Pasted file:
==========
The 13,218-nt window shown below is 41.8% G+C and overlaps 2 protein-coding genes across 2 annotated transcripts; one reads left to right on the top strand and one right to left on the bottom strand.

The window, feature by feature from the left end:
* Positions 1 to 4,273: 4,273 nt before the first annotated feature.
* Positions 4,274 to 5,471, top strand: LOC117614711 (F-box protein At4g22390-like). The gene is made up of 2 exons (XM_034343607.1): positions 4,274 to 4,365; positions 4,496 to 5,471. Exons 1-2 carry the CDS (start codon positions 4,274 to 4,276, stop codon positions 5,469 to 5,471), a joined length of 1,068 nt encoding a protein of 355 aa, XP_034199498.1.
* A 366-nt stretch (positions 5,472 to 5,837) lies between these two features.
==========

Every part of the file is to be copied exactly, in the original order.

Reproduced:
The 13,218-nt window shown below is 41.8% G+C and overlaps 2 protein-coding genes across 2 annotated transcripts; one reads left to right on the top strand and one right to left on the bottom strand.

The window, feature by feature from the left end:
* Positions 1 to 4,273: 4,273 nt before the first annotated feature.
* Positions 4,274 to 5,471, top strand: LOC117614711 (F-box protein At4g22390-like). The gene is made up of 2 exons (XM_034343607.1): positions 4,274 to 4,365; positions 4,496 to 5,471. Exons 1-2 carry the CDS (start codon positions 4,274 to 4,276, stop codon positions 5,469 to 5,471), a joined length of 1,068 nt encoding a protein of 355 aa, XP_034199498.1.
* A 366-nt stretch (positions 5,472 to 5,837) lies between these two features.